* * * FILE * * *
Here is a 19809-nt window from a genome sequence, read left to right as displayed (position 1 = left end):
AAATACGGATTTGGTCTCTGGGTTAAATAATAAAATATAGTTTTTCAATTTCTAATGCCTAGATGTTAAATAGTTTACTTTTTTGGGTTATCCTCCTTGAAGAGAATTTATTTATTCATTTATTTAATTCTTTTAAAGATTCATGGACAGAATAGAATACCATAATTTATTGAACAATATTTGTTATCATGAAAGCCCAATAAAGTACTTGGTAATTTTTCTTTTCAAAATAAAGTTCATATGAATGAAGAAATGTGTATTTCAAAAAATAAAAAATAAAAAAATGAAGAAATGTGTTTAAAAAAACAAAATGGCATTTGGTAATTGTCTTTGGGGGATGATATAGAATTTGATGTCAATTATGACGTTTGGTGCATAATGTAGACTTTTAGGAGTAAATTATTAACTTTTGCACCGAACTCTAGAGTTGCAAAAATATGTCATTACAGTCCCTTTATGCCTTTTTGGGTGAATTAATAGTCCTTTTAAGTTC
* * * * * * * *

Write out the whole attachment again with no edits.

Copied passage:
Here is a 19809-nt window from a genome sequence, read left to right as displayed (position 1 = left end):
AAATACGGATTTGGTCTCTGGGTTAAATAATAAAATATAGTTTTTCAATTTCTAATGCCTAGATGTTAAATAGTTTACTTTTTTGGGTTATCCTCCTTGAAGAGAATTTATTTATTCATTTATTTAATTCTTTTAAAGATTCATGGACAGAATAGAATACCATAATTTATTGAACAATATTTGTTATCATGAAAGCCCAATAAAGTACTTGGTAATTTTTCTTTTCAAAATAAAGTTCATATGAATGAAGAAATGTGTATTTCAAAAAATAAAAAATAAAAAAATGAAGAAATGTGTTTAAAAAAACAAAATGGCATTTGGTAATTGTCTTTGGGGGATGATATAGAATTTGATGTCAATTATGACGTTTGGTGCATAATGTAGACTTTTAGGAGTAAATTATTAACTTTTGCACCGAACTCTAGAGTTGCAAAAATATGTCATTACAGTCCCTTTATGCCTTTTTGGGTGAATTAATAGTCCTTTTAAGTTC